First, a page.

The company says its SolarWindow units are unique because they not only generate power from exposure to sunlight, but also from artificial fluorescent light found in office buildings.
Their first 1'X1' prototype used a process for spraying an electricity-generating coating directly onto glass at room temperature, eliminating the expensive high-temperature production methods normally used by silicon PV manufacturers. The company was also able to eliminate all metal from the PV cells and contacts as well as introduce a PV cell arrangement making the windows more transparent.
New Energy Technologies' current engineering efforts include developing a production process to scale up the technologies for commercial production.
Pythagoras Solar is a privately held Israeli solar architectural glass maker founded in 2007 with operations in the United States and China. Using mono-crystalline silicon cell technology from their Chinese partner, China Sunergy, Pythagoras has developed a PV window panel that generates 13 watts a square foot, which is as much power as an equal size solar roof panel, according to the company.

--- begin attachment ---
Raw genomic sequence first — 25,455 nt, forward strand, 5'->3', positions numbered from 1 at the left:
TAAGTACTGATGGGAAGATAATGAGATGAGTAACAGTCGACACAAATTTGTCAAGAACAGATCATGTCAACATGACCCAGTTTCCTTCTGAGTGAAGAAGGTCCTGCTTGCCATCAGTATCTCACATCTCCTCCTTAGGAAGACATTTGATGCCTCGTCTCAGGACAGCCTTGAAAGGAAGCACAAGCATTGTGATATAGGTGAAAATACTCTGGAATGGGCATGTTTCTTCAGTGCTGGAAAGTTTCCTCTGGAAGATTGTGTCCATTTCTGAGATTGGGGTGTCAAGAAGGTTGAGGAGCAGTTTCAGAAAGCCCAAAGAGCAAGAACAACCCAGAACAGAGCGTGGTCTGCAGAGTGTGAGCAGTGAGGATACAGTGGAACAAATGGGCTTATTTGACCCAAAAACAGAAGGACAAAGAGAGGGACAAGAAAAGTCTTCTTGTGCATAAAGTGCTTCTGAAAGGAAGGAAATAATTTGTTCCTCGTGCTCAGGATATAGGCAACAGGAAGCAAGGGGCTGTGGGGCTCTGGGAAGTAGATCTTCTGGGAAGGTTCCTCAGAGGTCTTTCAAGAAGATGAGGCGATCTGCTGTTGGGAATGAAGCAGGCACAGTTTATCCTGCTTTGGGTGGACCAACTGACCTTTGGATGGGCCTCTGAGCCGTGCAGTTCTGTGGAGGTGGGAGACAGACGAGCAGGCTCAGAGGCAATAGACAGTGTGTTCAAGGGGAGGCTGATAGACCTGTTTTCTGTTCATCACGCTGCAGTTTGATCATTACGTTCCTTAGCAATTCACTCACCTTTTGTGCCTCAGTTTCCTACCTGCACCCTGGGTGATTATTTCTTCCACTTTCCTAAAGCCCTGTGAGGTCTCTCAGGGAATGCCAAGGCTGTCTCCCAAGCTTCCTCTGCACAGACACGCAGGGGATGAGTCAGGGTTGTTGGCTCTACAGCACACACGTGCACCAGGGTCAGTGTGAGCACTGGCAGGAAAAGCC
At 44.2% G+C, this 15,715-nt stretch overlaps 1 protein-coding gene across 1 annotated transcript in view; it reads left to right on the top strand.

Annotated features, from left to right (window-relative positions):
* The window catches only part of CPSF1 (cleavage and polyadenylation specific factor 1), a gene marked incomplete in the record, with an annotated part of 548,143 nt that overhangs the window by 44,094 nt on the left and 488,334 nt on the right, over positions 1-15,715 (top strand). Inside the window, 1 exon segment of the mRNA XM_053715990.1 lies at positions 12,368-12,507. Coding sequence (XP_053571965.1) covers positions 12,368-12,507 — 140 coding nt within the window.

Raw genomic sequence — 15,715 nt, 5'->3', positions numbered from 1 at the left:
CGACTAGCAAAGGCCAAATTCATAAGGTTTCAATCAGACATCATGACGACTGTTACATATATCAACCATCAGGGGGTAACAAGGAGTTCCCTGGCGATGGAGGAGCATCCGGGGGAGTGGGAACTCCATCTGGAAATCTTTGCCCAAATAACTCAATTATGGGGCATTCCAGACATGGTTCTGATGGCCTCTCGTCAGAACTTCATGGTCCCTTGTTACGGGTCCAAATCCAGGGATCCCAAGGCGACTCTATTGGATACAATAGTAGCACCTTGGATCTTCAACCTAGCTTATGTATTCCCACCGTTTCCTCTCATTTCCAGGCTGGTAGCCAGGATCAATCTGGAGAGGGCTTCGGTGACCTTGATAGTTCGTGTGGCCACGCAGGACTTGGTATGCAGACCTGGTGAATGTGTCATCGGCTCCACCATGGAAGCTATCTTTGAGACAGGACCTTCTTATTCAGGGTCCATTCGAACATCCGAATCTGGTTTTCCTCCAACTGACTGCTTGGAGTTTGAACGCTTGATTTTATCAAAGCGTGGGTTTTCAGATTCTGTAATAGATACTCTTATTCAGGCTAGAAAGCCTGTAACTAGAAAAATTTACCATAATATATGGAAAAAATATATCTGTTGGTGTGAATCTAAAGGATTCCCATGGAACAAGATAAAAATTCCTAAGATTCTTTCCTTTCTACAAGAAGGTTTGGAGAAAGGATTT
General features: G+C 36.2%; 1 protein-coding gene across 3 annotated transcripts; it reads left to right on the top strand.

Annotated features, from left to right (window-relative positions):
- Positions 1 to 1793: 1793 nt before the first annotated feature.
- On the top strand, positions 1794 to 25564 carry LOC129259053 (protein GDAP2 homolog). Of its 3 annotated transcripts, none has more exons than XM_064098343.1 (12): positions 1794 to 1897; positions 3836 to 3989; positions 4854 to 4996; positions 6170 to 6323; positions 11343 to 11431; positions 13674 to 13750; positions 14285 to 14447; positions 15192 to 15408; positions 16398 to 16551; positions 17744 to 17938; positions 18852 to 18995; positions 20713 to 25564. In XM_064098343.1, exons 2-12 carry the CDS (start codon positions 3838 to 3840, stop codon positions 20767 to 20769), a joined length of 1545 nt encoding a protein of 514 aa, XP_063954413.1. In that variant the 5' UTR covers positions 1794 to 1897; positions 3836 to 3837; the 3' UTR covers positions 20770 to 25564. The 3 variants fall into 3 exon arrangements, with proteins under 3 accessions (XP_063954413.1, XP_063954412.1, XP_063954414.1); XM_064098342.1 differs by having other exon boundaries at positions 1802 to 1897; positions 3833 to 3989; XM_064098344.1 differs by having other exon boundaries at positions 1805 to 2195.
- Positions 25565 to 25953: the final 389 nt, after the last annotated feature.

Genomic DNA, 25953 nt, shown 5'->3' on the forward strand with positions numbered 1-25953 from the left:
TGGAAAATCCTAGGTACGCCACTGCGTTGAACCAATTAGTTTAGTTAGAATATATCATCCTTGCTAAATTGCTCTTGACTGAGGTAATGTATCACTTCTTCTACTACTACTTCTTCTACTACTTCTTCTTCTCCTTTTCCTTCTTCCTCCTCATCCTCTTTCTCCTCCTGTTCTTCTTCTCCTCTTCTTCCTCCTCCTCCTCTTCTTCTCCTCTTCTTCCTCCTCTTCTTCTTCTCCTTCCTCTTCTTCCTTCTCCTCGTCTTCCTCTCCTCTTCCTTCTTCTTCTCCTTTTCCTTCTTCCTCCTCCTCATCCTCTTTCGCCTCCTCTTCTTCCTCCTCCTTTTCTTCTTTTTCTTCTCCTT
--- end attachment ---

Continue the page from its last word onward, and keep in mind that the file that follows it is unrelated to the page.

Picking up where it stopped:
The clear Pythagorus windows allow daylight to enter the building as would a normal window. But it also uses mirrors to reflect the sunlight down onto a horizontally mounted PV cell at the bottom of the window.
Pythagoras has been testing their fully-integrated photovoltaic glass units in the south-facing windows of the 56th floor of Willis Tower, formerly known as Sears Tower in Chicago, since November 2010. If the project performs as expected Pythagoras could expand to the rest of the building, which has enough space to house the equivalent of a 10-acre solar power plant and produce an estimated 2 megawatts.